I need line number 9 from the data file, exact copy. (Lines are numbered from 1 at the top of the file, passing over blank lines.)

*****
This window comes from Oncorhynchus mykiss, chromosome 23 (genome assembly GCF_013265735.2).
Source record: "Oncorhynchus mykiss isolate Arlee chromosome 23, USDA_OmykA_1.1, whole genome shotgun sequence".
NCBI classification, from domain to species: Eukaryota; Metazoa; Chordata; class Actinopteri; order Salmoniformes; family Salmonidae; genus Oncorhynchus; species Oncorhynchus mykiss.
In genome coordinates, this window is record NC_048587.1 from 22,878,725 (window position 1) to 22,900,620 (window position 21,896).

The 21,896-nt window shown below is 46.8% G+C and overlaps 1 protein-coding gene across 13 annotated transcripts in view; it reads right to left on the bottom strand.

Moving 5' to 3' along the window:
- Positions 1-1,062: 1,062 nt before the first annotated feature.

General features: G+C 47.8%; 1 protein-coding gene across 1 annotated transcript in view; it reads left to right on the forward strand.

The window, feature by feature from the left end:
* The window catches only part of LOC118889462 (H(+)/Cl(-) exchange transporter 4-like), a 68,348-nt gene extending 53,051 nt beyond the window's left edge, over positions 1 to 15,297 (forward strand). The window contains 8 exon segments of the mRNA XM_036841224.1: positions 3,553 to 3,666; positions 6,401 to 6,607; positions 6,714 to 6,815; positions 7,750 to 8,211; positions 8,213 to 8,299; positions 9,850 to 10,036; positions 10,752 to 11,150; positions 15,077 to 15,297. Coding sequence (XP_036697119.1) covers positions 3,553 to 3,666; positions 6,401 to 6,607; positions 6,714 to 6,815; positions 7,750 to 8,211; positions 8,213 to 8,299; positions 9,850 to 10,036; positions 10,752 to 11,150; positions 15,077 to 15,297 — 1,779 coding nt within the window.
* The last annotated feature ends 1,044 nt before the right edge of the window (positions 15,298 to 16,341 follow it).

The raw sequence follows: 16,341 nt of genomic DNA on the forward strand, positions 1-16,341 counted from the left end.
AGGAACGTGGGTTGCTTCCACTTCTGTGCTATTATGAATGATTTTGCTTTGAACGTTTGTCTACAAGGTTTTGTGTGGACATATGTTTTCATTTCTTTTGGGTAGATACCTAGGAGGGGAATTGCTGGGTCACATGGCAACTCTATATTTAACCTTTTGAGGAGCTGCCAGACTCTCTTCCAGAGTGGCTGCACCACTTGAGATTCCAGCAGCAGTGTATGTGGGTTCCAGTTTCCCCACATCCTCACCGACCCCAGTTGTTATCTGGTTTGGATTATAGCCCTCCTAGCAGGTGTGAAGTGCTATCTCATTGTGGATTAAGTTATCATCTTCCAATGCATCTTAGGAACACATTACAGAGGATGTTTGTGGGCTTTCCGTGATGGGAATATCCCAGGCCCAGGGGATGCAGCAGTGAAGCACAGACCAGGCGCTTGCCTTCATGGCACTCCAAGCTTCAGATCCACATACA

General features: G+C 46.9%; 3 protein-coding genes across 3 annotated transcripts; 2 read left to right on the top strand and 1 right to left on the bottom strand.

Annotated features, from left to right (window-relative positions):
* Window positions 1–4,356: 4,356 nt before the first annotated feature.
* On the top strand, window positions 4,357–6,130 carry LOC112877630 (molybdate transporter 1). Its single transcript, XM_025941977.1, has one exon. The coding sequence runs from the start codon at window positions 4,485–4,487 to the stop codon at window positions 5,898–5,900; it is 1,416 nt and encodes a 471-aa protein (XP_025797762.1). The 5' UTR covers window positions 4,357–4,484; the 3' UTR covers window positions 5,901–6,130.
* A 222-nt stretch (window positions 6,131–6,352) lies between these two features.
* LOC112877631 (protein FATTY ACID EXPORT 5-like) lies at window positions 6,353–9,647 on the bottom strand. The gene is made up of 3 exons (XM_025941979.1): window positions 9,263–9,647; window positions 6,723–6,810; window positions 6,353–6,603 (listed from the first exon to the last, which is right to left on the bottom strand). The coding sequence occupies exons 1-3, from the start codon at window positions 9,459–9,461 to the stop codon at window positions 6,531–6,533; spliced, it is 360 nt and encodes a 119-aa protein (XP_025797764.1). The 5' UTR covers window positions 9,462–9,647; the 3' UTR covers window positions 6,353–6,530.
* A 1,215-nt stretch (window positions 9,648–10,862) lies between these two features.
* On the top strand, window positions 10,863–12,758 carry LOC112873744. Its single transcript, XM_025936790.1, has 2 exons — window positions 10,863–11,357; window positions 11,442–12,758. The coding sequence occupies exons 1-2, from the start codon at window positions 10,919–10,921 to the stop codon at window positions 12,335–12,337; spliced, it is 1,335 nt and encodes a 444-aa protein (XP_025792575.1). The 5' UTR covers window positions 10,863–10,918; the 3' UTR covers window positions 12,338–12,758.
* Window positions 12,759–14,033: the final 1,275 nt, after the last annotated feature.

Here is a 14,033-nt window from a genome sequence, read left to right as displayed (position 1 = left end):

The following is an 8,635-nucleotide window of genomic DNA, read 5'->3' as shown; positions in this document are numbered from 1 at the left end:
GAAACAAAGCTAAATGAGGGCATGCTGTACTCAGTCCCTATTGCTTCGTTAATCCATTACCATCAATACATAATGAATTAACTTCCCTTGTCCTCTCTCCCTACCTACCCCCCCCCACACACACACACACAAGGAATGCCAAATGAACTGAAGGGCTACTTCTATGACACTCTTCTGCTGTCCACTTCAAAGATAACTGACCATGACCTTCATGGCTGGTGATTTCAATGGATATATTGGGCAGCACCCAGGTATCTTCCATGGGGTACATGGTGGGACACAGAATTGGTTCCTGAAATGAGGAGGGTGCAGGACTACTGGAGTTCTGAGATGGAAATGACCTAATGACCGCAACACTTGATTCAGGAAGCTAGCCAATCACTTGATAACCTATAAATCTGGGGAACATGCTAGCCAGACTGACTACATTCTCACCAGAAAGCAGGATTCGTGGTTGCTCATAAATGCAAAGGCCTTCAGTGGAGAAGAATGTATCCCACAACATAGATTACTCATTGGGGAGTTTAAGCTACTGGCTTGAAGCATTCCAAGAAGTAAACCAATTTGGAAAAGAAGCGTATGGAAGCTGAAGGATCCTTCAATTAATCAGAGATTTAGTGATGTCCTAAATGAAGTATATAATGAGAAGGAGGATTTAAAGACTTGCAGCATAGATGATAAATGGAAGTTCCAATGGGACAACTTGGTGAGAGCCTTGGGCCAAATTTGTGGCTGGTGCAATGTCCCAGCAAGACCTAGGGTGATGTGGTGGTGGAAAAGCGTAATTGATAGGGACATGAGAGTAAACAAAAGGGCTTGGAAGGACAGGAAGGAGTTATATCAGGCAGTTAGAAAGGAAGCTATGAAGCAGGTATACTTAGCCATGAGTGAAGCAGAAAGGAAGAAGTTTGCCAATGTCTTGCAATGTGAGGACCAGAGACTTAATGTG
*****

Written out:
The window, feature by feature from the left end: